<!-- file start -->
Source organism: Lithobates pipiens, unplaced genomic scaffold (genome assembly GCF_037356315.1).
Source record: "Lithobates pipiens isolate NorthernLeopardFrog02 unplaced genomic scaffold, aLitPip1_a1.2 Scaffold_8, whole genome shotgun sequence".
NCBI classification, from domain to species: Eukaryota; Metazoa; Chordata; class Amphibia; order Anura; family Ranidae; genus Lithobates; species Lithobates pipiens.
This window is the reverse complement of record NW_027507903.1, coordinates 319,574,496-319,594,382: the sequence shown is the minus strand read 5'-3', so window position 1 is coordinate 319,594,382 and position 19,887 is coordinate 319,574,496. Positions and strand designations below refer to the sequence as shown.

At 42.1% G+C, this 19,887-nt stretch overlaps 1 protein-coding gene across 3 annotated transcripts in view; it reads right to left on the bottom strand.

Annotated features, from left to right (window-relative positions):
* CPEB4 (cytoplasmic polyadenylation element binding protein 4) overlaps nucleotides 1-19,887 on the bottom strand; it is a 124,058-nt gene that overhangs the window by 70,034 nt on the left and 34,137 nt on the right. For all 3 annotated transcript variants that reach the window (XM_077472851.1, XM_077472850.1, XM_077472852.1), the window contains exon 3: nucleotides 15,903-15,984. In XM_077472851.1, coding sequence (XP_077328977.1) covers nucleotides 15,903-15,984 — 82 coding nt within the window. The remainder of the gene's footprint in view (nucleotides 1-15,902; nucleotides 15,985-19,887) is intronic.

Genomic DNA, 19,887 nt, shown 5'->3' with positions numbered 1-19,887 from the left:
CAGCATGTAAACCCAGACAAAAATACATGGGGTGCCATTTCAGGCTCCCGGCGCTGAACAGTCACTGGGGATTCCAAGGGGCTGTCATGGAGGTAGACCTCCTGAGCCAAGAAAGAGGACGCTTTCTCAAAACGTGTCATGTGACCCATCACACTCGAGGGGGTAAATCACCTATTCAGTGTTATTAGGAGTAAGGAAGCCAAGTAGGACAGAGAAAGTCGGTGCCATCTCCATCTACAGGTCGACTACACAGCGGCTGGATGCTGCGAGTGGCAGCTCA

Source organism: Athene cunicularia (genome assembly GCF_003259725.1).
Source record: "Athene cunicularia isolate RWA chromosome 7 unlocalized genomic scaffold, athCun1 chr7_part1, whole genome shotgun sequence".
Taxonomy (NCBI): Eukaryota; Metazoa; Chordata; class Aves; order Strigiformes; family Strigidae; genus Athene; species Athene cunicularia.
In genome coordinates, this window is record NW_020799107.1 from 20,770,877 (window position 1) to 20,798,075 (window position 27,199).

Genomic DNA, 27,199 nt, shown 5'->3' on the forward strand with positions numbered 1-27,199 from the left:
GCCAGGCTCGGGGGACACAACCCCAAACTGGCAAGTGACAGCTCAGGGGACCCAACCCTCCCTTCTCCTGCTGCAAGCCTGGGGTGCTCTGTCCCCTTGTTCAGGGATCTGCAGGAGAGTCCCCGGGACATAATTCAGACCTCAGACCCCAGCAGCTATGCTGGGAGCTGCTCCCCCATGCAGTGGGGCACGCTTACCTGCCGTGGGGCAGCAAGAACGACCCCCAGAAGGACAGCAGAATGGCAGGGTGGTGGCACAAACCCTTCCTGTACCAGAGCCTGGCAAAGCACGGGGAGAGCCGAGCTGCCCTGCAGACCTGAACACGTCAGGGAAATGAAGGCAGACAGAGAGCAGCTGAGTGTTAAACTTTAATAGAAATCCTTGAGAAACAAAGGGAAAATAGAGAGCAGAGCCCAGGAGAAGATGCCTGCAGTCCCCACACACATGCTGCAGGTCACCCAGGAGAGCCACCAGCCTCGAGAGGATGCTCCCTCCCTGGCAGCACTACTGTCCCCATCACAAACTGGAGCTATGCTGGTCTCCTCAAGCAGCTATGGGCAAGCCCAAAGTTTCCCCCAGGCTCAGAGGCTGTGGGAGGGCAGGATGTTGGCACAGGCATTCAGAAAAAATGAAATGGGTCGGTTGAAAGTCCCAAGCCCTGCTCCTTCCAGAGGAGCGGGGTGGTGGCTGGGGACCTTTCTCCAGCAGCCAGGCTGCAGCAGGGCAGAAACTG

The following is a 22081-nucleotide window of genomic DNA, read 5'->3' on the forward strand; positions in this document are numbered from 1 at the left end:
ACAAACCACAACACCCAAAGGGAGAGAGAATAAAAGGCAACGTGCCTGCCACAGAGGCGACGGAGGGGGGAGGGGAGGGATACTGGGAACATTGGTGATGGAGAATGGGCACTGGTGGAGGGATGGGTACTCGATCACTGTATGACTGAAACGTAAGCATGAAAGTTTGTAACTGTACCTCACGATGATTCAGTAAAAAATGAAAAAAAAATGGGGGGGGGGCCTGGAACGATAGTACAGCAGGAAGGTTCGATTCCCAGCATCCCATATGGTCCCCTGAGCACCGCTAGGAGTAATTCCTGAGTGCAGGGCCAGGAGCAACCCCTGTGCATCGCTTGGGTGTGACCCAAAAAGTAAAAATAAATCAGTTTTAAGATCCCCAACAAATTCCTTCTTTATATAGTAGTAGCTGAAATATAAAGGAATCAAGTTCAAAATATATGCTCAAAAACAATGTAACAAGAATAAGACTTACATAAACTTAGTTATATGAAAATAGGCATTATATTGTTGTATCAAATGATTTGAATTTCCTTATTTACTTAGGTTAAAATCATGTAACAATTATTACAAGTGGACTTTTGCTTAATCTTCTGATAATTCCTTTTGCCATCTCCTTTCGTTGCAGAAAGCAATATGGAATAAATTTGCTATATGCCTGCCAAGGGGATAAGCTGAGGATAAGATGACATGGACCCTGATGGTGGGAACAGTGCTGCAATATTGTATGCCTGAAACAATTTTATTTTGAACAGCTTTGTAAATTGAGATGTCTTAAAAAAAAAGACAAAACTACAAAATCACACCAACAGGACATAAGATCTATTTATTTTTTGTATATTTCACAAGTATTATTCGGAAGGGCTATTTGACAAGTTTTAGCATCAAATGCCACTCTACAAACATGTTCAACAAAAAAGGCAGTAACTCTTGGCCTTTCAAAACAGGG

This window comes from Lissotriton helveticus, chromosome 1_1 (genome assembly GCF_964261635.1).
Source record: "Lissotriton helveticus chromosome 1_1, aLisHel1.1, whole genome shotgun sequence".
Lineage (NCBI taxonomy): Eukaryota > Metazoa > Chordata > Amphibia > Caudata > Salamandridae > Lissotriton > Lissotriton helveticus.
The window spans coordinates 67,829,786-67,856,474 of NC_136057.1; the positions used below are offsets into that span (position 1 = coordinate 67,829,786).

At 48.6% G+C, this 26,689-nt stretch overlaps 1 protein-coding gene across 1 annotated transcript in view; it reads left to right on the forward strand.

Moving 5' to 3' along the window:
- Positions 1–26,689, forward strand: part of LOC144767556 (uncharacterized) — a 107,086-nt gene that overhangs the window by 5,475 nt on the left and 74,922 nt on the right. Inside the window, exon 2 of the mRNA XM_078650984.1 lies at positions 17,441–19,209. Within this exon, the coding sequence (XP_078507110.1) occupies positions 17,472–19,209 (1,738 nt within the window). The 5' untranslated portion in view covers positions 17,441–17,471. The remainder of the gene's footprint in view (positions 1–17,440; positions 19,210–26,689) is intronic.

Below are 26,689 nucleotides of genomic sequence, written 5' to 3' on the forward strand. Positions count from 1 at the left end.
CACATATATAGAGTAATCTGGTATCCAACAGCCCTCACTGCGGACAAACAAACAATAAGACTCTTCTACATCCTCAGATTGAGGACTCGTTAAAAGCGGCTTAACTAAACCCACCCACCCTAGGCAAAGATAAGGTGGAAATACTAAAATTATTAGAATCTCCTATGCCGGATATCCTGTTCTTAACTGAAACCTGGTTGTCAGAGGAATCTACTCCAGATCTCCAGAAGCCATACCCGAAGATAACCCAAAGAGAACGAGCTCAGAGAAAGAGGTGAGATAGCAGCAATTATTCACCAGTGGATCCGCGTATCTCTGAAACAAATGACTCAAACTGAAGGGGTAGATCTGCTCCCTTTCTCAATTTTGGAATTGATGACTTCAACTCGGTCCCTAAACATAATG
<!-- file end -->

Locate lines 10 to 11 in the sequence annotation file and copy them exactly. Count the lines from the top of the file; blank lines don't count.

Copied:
Source organism: Athene cunicularia (genome assembly GCF_003259725.1).
Source record: "Athene cunicularia isolate RWA chromosome 7 unlocalized genomic scaffold, athCun1 chr7_part1, whole genome shotgun sequence".